Baby copperheads are small, like any other infant living creature. So, they require smaller meals.

They can’t eat an entire rat, mouse, or frog.

Instead, baby copperheads thrive off of a diet consisting of insects, their favorite being a juicy caterpillar. On occasion, a small frog will do as well.

Baby copperheads are known to use their yellow tail tips to attract the caterpillars. The insect will think that the tail tip is another caterpillar and it will inch close enough so the copperhead can lunge and eat its meal.

Even though the copperhead is still a baby, people have said that their bite is very painful. Thankfully though, it rarely results in having to get anti-venom treatment from your local ER.

Here’s How To Feed Your Baby Copperhead Snake

Copperheads are known to be an aggressive species of snake, and the babies are no different in any way. Baby copperheads also have a tendency to be aggressive and they can also be a challenge to handle at times.

You need to be cautious and treat them the same way you would treat an adult copperhead. When placing an insect or small frog into their enclosure, use a long pair of tweezers to hold the insect to prevent the snake from biting you.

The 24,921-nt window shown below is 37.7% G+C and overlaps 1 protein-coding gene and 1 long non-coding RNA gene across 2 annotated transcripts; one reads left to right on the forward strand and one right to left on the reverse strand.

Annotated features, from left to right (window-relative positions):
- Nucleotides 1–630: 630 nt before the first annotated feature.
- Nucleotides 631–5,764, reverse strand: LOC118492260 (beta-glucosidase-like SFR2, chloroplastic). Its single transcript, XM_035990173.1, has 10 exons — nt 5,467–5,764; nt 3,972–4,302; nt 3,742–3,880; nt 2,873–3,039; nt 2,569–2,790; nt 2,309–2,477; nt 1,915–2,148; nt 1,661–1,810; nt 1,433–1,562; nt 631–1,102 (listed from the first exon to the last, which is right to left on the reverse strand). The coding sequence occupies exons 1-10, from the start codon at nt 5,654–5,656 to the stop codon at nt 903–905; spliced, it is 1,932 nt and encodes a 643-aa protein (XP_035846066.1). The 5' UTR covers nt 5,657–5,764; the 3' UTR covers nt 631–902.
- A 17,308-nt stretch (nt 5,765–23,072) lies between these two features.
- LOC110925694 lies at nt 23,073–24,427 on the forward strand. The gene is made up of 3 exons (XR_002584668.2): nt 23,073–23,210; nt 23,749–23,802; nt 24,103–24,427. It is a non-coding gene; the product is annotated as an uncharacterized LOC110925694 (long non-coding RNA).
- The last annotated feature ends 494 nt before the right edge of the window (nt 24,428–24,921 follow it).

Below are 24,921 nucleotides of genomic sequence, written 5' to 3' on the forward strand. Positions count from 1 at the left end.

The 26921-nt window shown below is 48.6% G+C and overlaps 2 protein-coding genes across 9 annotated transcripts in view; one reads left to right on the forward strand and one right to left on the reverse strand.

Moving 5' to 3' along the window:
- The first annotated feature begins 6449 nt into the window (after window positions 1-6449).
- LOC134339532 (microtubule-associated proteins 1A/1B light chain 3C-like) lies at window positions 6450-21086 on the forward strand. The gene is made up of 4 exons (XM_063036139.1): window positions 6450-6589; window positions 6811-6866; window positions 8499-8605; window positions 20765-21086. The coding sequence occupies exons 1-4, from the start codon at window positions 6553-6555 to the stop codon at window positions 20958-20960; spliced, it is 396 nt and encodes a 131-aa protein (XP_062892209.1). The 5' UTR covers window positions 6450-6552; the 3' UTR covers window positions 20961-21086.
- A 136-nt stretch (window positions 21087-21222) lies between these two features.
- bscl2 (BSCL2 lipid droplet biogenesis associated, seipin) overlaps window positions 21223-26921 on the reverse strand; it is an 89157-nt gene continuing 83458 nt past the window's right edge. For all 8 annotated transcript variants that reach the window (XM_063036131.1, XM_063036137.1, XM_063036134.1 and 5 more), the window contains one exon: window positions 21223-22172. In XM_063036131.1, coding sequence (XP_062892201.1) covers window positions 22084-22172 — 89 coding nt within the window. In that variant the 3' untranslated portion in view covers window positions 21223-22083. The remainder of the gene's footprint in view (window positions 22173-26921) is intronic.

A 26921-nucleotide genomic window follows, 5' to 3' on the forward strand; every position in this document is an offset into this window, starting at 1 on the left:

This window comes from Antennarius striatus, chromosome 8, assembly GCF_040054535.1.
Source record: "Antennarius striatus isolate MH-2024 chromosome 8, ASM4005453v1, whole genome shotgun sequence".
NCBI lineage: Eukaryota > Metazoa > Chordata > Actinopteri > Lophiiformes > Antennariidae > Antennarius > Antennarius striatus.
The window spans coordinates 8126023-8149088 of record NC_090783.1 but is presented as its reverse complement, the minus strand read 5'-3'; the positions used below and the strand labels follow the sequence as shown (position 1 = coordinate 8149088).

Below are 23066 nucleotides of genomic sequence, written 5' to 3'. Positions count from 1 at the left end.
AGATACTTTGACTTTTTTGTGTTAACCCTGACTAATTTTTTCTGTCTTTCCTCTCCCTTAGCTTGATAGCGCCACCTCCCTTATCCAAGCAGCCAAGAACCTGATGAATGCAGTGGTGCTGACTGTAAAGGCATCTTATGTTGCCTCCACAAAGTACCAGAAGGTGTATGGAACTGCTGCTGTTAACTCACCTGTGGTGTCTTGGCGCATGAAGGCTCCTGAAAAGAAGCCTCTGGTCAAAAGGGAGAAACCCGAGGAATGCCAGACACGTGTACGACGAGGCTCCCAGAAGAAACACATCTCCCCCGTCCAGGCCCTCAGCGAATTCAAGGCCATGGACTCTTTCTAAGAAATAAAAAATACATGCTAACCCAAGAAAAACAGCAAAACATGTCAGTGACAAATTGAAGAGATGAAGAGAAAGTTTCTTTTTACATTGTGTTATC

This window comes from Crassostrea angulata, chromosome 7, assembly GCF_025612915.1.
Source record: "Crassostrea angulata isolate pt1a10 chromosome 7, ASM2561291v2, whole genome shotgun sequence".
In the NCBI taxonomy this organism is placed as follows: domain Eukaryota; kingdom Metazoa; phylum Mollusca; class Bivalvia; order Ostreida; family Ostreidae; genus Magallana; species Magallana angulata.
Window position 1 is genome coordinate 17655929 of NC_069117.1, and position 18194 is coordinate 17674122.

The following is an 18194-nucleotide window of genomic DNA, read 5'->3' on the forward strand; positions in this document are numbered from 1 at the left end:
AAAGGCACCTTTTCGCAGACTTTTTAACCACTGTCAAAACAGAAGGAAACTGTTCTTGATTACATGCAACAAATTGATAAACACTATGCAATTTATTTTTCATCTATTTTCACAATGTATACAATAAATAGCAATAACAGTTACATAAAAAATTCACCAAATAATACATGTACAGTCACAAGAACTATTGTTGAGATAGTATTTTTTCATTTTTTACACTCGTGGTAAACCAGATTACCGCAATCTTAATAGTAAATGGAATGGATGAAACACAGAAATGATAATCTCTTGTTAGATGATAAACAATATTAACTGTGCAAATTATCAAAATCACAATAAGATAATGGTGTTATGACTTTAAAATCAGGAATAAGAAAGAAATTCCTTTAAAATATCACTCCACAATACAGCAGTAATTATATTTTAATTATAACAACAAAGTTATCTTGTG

If you know that your baby copperhead is prone to biting, you can wear protective layering like a thick glove or an oven mit when feeding.

As we mentioned earlier, a baby copperhead’s bite is very painful, but the bites rarely end up becoming fatal to your health.

If you are Wondering How Often Do You Feed A Baby Copperhead Snake…

Much like the adults, baby copperheads can easily live off of one good sized meal for one or more weeks. If the meal is smaller, then your baby copperhead will probably only need one meal every few days or so.

If you notice your baby copperhead wiggling its yellow-tipped tail around, that means that it’s hungry and it’s trying to attract an insect so it can eat.

Do Copperhead Snakes Eat Other Snakes?

Yes, copperheads have been known to eat other snakes as well as its own young, but it isn’t something that’s extremely common.

Copperheads rarely have the need to eat other snakes as there is normally enough food in their habitats to keep them full and satisfied.

It has been known that copperheads, including other species of snakes, will eat their young if there is a lack of food supply in their environment and they are not able to properly prepare to reproduce again.